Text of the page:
In 2001, Lenny Cooke was the No. 1 high school basketball player in the country, and Adam Shopkorn chronicled his rise. The aspiring New York film director shot more than 100 hours of footage and at one point turned down the chance to cover a second rising star, LeBron James. When Cooke went undrafted and faded into obscurity, Shopkorn never followed through with his film. Years later, he showed the tapes to directors Josh and Benny Safdie, who turned them into Lenny Cooke, which received a standing ovation at this year’s Tribeca Film Festival.
Bloomberg Businessweek caught up with Shopkorn after the film’s premiere.
Why did you want to follow around a high school athlete?
I was a huge sports fan. This was around the time of MTV Cribs, where you’d follow basketball players into their homes and they’d say, “here’s my bathroom, here’s my car, here’s my trophy room, here’s my golf course” and stuff like that. I wanted to find a high school kid and follow him before he got into all that.
Why Lenny Cooke?
Lenny was a star—this guy from Bushwick, Brooklyn, by way of Atlantic City, who had recently moved in with this white family in some leafy suburb of New Jersey. Sort of like The Blind Side Gone Bad. The game came so easy to him. He was this incredible physical specimen. People were writing about him. It was his time to go into the NBA.
You had a chance to film LeBron James, but you choose Cooke.
I spent a lot of time that summer with Maverick Carter. He was a 20-year-old camp counselor at this basketball camp where Lenny was playing. We hung out and he always used to tell me, “Come to Akron and shoot your documentary on my cousin LeBron. We’ll take care of you.” I’d always say, “That’s great but I’m in New York. I’ve got Lenny.”
He wasn’t as good?
LeBron was younger. He was a sophomore like Carmelo Anthony. Joakim Noah was around 5’9” that summer. When I saw him again, he was 6’11”. These guys were adolescents. Lenny was a young man. He’d filled out and declared himself eligible for the draft.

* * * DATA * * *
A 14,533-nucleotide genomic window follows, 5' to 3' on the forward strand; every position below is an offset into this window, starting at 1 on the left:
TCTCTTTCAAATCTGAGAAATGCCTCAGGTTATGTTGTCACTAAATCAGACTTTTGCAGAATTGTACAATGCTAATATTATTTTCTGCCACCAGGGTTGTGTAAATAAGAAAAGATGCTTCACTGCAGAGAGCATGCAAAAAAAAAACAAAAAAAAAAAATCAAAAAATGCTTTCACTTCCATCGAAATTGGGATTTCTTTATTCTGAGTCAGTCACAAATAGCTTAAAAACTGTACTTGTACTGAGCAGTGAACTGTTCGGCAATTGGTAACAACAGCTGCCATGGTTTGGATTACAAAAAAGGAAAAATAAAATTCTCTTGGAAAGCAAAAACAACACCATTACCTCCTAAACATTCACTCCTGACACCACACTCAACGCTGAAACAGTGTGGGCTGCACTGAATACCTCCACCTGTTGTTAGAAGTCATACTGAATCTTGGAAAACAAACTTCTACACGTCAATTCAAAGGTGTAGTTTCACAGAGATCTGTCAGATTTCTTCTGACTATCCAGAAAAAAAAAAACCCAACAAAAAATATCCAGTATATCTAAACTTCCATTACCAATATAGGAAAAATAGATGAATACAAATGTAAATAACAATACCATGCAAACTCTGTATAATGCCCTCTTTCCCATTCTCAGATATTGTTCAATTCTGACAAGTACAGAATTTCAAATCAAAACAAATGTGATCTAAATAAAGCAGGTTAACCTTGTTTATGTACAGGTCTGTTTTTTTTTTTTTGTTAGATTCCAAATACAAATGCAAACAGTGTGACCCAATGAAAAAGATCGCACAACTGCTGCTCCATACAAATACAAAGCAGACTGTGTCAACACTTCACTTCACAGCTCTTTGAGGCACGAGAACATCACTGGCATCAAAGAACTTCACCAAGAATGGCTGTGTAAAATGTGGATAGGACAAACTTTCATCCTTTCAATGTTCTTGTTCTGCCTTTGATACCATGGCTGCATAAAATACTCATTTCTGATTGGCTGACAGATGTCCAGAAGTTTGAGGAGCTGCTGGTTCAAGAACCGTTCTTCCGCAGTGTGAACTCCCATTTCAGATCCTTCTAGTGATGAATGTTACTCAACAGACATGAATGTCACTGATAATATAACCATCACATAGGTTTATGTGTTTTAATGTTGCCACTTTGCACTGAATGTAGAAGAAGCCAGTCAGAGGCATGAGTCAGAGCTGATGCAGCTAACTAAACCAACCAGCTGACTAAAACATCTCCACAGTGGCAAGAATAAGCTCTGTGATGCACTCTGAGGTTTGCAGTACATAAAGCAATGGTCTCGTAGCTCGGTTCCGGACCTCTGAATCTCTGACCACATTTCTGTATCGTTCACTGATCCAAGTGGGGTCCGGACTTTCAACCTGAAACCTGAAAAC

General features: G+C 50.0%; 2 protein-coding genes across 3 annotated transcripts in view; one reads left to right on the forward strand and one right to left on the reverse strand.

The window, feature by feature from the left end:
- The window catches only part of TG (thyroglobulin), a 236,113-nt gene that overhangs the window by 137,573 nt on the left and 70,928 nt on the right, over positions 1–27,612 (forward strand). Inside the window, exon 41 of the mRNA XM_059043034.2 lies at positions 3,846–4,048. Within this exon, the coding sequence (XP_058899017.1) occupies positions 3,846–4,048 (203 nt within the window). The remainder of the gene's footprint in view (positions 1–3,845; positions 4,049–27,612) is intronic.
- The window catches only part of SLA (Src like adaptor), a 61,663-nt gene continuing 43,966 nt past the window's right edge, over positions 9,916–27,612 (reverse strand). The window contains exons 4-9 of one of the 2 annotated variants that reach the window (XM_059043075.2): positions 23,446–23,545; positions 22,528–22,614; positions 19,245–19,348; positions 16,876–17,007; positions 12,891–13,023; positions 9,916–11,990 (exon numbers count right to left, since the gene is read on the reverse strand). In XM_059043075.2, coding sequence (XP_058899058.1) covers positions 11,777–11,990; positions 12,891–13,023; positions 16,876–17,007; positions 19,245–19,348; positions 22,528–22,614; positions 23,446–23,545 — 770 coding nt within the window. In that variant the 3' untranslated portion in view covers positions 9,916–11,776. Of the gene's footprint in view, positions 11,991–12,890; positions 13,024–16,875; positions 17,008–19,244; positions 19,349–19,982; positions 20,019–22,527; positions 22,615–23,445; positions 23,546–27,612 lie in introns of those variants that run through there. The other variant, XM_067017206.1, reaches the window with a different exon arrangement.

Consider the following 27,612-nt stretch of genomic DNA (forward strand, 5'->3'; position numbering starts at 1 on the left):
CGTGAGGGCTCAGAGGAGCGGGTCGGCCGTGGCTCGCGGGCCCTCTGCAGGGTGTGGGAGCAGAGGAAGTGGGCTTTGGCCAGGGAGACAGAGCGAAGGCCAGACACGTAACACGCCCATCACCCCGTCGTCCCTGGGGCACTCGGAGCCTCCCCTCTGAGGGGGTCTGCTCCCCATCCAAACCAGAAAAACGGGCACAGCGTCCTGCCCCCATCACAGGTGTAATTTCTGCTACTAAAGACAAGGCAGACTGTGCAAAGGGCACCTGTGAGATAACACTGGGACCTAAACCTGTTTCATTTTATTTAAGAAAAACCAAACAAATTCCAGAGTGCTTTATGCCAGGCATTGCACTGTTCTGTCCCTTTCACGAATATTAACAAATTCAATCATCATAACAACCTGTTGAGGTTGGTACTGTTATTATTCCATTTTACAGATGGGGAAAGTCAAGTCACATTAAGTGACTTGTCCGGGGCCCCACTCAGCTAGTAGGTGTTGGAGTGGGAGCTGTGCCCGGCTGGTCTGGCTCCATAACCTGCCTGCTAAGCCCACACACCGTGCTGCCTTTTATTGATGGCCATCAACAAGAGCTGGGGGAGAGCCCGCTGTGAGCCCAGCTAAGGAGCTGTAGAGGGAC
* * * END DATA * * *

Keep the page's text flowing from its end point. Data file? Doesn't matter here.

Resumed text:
Do you ever wish you’d spent that summer in Akron?
I sometimes wonder what might have happened if I’d followed LeBron instead. To me, this became a more important story to tell. You always read about the successful people in life. You don’t hear about the people whose paths didn’t go so well. But that’s the way life goes. More dreams don’t happen than do.
Why didn’t Cooke make the 2002 draft?
I don’t know. I’d love to sit down with every scout and every general manager from every single team and ask them, but I didn’t. I don’t know what they found, but there was some sort of disconnect. Maybe he didn’t want it enough. I was pretty shocked. I didn’t think he’d been in the first round. I thought his name would be called in the second round. He sat and listened to 57 names. After that, it was over. He became elusive. I couldn’t reach him as often. I tried.
How did he react when you revived this years later?
At first he didn’t want to go back and relive that whole period. This was a gradual process. We hadn’t stayed in touch. I think he was a little weary of the topic of his NBA potential. He’d gone through a lot. It helped to have [Chicago Bulls center] Joakim Noah involved.
Why did Noah come on as a producer?
Joakim had played with Lenny when they were in high school. He idolizes Lenny. Basketball came very easy to Lenny. Joakim had to work incredibly hard to get to the point he’s at. He didn’t have the natural grace and talent of Lenny. He’s a winner. He’s a fighter. He’s hungry. He’s smart. He’d love to be playing with Lenny on his team. He knows it won’t happen.
Do you think of Cooke as a failure?
Losing one thing doesn’t make you a failure. That was chapter one. The verdict is out on chapter two. Lenny’s now 30. Maybe this film will be a catalyst for the phone to start ringing again. Maybe he’ll help people, be a motivational speaker.